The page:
Two thirds of hind foot fractures involve the calcaneus [1]. The treatment of choice for intra-articular fractures is still debated and a number of trials have flourished in recent years to address this particular issue [2, 3]. Possible treatments options for a depressed intra articular fracture include limb elevation with application of a bulky jones dressing, open reduction internal fixation with plate and screws or percutaneous reduction and fixation using screws. Other techniques using fine wire external fixation have also been described [4]. The goal of the treatment of intra-articular displaced fractures is to focus on the anatomical reduction of the articular surface, avoid complications, and correct the length, width and angulation of the tuberosity. The open reduction and internal fixation technique allows the operator to view the articular surface directly during the reduction and fixation process but the high rate of wound breakdown and infection (15-40%) is a concern [5, 6]. Percutaneous techniques use, by definition, a smaller incision but the reduction is often challenging and inadequate. We propose a novel form of reduction using an inflatable bone tamp. This technique has been described in the tibial plateau [7, 8] but very few papers are available for its application in the calcaneus [9].

Case report

Pre-operative planning

The preoperative planning is critical. A computerized tomography is essential to visualize the fragments involved (Figure 1A, B, C). A number of issues need to be assessed during the planning phase. The first aspect is the identification of the fracture lines and the position of the depressed articular fragment. The former will determine screw placement following reduction maneuver, while the latter will determine the path of the cannula as well as the inflatable bone tamp position in order to obtain the optimal force direction for anatomical reduction. We use templating paper to trace the sagittal, axial and coronal images from the CT scan using the cuts where the articular fragment is most depressed (Figure 2). We use the sagittal view to determine the ideal path for the cannula and drill bit through which the balloon will be inserted (Figure 2a). We also use this view to plan for Kirschner wire insertion from lateral to medial beneath the cannula to create a support for the balloon to inflate proximally and elevate the fragment (Figure 2a). The combination of the angle of cannula insertion and the angle at which the 3 wires are inserted will determine the vector of reduction of the articular fragment (Figure 2a). We use the axial view to assess the direction of the screw fixing the sustantaculum tali fragment. This is a screw from posterolateral to anteromedial (Figure 2b). The coronal view helps us determine how distal must the Kirschner wires be inserted and their angulation in relation to the articular fragment above them to create the appropriate vector of reduction when the balloon is inflated over these wires (Figure 2c).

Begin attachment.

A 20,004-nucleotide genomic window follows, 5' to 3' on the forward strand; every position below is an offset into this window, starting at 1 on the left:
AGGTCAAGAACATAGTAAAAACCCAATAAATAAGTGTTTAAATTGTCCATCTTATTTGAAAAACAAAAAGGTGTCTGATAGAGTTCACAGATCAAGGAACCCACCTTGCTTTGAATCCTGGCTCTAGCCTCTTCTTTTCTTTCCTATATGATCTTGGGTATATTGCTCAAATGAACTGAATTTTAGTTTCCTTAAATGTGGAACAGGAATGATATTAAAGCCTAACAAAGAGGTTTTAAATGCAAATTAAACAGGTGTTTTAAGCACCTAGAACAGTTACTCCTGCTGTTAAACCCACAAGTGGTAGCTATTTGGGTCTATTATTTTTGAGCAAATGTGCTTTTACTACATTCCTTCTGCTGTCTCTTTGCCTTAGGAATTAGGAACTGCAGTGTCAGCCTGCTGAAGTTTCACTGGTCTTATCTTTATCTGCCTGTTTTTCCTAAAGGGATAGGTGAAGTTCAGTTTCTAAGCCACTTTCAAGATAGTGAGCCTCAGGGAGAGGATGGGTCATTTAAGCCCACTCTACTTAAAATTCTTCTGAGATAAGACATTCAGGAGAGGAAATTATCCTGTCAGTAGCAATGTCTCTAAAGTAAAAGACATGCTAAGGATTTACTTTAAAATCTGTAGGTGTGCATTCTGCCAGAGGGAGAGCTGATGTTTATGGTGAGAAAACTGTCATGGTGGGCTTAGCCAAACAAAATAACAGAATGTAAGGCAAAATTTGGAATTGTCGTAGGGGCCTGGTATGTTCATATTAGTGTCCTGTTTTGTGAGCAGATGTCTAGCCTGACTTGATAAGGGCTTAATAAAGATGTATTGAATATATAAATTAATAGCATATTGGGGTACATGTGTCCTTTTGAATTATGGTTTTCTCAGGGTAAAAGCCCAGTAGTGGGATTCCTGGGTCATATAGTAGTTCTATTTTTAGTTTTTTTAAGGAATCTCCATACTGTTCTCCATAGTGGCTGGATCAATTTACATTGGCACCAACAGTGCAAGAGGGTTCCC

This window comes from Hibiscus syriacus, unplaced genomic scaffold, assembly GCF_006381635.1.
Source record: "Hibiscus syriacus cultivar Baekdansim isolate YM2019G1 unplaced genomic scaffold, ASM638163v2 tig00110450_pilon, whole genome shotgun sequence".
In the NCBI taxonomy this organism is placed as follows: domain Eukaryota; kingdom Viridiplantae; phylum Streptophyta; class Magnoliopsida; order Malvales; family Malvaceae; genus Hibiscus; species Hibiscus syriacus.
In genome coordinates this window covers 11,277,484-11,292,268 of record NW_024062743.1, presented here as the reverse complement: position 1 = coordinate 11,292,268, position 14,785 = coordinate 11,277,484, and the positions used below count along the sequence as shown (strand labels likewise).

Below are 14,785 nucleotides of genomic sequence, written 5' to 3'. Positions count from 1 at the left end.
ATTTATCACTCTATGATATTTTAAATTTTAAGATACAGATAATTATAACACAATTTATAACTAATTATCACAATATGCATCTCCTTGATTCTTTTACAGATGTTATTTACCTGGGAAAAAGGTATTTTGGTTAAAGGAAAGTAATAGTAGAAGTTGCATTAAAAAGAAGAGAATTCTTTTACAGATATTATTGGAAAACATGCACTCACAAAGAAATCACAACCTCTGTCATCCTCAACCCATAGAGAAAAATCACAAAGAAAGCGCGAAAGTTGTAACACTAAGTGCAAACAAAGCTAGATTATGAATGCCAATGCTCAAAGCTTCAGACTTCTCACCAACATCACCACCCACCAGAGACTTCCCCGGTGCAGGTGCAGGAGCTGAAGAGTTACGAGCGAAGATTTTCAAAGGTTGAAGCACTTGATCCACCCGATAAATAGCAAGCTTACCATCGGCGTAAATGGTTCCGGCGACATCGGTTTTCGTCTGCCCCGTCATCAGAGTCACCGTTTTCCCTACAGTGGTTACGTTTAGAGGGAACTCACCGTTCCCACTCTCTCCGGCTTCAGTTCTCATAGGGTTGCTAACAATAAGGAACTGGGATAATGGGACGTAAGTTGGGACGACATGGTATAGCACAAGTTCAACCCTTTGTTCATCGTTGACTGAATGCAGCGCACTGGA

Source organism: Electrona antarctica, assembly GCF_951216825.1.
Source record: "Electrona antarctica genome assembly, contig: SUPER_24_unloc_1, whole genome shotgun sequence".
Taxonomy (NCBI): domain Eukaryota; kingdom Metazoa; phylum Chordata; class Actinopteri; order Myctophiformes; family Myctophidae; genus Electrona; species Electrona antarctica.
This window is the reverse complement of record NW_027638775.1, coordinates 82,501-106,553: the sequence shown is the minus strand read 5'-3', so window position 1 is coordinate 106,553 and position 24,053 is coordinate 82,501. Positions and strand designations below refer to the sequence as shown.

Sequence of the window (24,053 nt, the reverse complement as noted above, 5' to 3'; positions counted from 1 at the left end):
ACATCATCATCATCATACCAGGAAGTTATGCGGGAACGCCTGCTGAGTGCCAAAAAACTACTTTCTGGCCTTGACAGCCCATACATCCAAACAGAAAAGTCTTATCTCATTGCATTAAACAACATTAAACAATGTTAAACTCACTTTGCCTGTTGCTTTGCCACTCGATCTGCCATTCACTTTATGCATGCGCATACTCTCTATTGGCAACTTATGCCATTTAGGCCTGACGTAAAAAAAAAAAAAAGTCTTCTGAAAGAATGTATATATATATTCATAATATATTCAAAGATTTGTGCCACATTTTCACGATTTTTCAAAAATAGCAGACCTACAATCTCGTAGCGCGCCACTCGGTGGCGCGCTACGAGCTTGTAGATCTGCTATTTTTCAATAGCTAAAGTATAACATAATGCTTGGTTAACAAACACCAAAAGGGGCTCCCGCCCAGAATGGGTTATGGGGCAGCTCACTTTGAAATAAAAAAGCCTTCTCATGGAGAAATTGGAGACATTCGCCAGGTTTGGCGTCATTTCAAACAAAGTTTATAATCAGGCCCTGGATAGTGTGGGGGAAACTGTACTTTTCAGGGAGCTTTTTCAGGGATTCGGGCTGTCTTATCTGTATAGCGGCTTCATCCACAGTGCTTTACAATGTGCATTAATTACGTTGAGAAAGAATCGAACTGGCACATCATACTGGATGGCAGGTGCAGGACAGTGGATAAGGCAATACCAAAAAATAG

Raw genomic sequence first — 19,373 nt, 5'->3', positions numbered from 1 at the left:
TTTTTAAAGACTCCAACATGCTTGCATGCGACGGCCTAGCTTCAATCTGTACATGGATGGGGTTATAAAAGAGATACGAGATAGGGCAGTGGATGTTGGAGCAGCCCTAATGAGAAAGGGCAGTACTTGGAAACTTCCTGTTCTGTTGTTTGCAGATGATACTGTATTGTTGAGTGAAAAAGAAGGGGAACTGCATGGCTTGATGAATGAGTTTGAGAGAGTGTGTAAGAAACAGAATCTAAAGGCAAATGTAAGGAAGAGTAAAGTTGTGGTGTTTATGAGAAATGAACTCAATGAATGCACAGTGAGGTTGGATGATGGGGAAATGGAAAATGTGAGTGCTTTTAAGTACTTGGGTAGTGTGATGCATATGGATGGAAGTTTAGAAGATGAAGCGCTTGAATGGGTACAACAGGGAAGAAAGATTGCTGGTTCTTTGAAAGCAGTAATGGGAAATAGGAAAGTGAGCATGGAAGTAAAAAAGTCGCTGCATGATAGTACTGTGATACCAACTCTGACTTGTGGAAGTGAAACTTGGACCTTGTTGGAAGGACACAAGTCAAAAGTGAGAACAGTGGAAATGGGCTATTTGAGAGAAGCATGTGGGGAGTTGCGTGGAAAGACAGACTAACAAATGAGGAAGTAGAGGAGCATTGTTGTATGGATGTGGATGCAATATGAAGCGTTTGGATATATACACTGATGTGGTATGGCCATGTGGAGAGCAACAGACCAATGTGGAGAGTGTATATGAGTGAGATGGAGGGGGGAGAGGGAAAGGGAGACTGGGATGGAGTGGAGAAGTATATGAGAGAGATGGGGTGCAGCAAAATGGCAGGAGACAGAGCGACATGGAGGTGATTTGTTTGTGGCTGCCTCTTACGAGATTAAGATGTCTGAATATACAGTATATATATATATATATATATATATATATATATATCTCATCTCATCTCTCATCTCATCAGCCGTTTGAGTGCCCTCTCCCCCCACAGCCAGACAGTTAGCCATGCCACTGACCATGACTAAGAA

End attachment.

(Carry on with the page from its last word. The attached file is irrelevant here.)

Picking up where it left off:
Figure 1
figure 1

CT scan images of the sagittal (A), axial (B), and coronal view (C) of the fracture at the point of depression of the posterior facet.

Figure 2
figure 2

Sagittal cut (A) of the pre operative planning with the cannula insertion (1), the direction of vector for the balloon inflation (2) and the K-wires for balloon support (3); axial cut (B) of the preoperative planning through the sustentaculum fragment. The number 4 shows the preoperative planning for the screw direction. Coronal cut (C) of the preoperative planning putting in evidence the fragment to elevate and the direction for the balloon inflation (2) as well as the K-wires (3).

Patient positioning

We use a radiolucent table. The optimal positioning of the patient is prone with foam padding placed under both knees and a bump under the affected leg to achieve lateral fluoroscopy images without having to move the unaffected leg. Intravenous antibiotics are given at induction before the tourniquet is inflated. The leg is prepared up to the mid-thigh with Chlorhexidine solution and draped in sterile manner. With a sterile marker pen we highlight the Achilles tendon insertion on the calcaneus.

A clear adhesive dressing is applied around the foot and ankle and infiltration of 2 ml of 0.25% Marcaine with 1/200,000 of adrenaline is infiltrated into the area of incision down to the periosteum to reduce postoperative pain and intraoperative bleeding.